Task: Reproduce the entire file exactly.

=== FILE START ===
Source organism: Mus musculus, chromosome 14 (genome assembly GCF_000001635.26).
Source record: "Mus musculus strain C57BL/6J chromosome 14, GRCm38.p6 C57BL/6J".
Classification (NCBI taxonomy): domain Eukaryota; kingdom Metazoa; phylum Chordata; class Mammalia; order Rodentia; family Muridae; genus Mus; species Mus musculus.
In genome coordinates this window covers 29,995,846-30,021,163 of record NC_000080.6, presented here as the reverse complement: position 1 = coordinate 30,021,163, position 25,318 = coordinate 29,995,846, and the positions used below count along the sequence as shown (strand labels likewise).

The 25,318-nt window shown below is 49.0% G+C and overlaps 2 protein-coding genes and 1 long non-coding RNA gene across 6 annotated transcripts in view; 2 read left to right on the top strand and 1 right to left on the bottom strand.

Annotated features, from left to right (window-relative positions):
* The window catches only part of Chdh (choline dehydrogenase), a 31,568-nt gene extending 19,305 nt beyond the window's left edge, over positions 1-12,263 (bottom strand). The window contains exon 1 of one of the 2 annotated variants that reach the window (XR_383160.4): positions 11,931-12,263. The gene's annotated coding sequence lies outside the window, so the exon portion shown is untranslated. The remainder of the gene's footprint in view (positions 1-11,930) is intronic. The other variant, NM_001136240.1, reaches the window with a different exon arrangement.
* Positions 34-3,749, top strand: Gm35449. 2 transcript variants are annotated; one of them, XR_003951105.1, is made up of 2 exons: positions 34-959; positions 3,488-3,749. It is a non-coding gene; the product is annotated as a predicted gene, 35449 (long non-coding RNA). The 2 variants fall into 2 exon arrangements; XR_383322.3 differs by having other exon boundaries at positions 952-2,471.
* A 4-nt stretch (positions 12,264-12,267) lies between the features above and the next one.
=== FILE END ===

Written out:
Source organism: Mus musculus, chromosome 14 (genome assembly GCF_000001635.26).
Source record: "Mus musculus strain C57BL/6J chromosome 14, GRCm38.p6 C57BL/6J".
Classification (NCBI taxonomy): domain Eukaryota; kingdom Metazoa; phylum Chordata; class Mammalia; order Rodentia; family Muridae; genus Mus; species Mus musculus.
In genome coordinates this window covers 29,995,846-30,021,163 of record NC_000080.6, presented here as the reverse complement: position 1 = coordinate 30,021,163, position 25,318 = coordinate 29,995,846, and the positions used below count along the sequence as shown (strand labels likewise).

The 25,318-nt window shown below is 49.0% G+C and overlaps 2 protein-coding genes and 1 long non-coding RNA gene across 6 annotated transcripts in view; 2 read left to right on the top strand and 1 right to left on the bottom strand.

Annotated features, from left to right (window-relative positions):
* The window catches only part of Chdh (choline dehydrogenase), a 31,568-nt gene extending 19,305 nt beyond the window's left edge, over positions 1-12,263 (bottom strand). The window contains exon 1 of one of the 2 annotated variants that reach the window (XR_383160.4): positions 11,931-12,263. The gene's annotated coding sequence lies outside the window, so the exon portion shown is untranslated. The remainder of the gene's footprint in view (positions 1-11,930) is intronic. The other variant, NM_001136240.1, reaches the window with a different exon arrangement.
* Positions 34-3,749, top strand: Gm35449. 2 transcript variants are annotated; one of them, XR_003951105.1, is made up of 2 exons: positions 34-959; positions 3,488-3,749. It is a non-coding gene; the product is annotated as a predicted gene, 35449 (long non-coding RNA). The 2 variants fall into 2 exon arrangements; XR_383322.3 differs by having other exon boundaries at positions 952-2,471.
* A 4-nt stretch (positions 12,264-12,267) lies between the features above and the next one.